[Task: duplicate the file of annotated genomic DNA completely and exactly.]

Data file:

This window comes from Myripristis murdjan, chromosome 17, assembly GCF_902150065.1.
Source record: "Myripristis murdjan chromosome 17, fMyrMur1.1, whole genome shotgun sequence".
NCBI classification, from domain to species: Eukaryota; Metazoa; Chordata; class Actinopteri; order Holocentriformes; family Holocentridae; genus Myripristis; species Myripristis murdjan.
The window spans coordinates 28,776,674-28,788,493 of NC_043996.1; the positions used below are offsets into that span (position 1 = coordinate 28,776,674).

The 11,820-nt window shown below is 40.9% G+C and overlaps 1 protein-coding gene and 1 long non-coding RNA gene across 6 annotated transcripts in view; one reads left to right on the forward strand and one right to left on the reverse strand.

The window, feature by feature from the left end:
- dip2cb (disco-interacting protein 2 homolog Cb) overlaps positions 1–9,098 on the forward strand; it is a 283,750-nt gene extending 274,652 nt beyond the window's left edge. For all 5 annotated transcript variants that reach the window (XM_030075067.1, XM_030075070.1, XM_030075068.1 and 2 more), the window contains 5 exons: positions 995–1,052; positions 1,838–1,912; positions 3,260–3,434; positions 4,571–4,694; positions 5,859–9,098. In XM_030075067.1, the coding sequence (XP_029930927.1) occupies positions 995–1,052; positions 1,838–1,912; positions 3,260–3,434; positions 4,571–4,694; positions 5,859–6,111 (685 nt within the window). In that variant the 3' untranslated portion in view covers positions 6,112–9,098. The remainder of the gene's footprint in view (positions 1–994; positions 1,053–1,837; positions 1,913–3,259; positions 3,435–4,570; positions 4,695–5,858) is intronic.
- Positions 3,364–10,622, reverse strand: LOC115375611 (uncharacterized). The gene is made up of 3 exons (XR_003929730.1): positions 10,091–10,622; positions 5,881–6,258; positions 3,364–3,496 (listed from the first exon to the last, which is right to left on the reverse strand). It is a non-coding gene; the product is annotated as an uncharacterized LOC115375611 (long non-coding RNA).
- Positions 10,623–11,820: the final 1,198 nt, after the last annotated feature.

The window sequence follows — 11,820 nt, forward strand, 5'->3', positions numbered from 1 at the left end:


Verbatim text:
This window comes from Myripristis murdjan, chromosome 17, assembly GCF_902150065.1.
Source record: "Myripristis murdjan chromosome 17, fMyrMur1.1, whole genome shotgun sequence".
NCBI classification, from domain to species: Eukaryota; Metazoa; Chordata; class Actinopteri; order Holocentriformes; family Holocentridae; genus Myripristis; species Myripristis murdjan.
The window spans coordinates 28,776,674-28,788,493 of NC_043996.1; the positions used below are offsets into that span (position 1 = coordinate 28,776,674).

The 11,820-nt window shown below is 40.9% G+C and overlaps 1 protein-coding gene and 1 long non-coding RNA gene across 6 annotated transcripts in view; one reads left to right on the forward strand and one right to left on the reverse strand.

The window, feature by feature from the left end:
- dip2cb (disco-interacting protein 2 homolog Cb) overlaps positions 1–9,098 on the forward strand; it is a 283,750-nt gene extending 274,652 nt beyond the window's left edge. For all 5 annotated transcript variants that reach the window (XM_030075067.1, XM_030075070.1, XM_030075068.1 and 2 more), the window contains 5 exons: positions 995–1,052; positions 1,838–1,912; positions 3,260–3,434; positions 4,571–4,694; positions 5,859–9,098. In XM_030075067.1, the coding sequence (XP_029930927.1) occupies positions 995–1,052; positions 1,838–1,912; positions 3,260–3,434; positions 4,571–4,694; positions 5,859–6,111 (685 nt within the window). In that variant the 3' untranslated portion in view covers positions 6,112–9,098. The remainder of the gene's footprint in view (positions 1–994; positions 1,053–1,837; positions 1,913–3,259; positions 3,435–4,570; positions 4,695–5,858) is intronic.
- Positions 3,364–10,622, reverse strand: LOC115375611 (uncharacterized). The gene is made up of 3 exons (XR_003929730.1): positions 10,091–10,622; positions 5,881–6,258; positions 3,364–3,496 (listed from the first exon to the last, which is right to left on the reverse strand). It is a non-coding gene; the product is annotated as an uncharacterized LOC115375611 (long non-coding RNA).
- Positions 10,623–11,820: the final 1,198 nt, after the last annotated feature.

The window sequence follows — 11,820 nt, forward strand, 5'->3', positions numbered from 1 at the left end: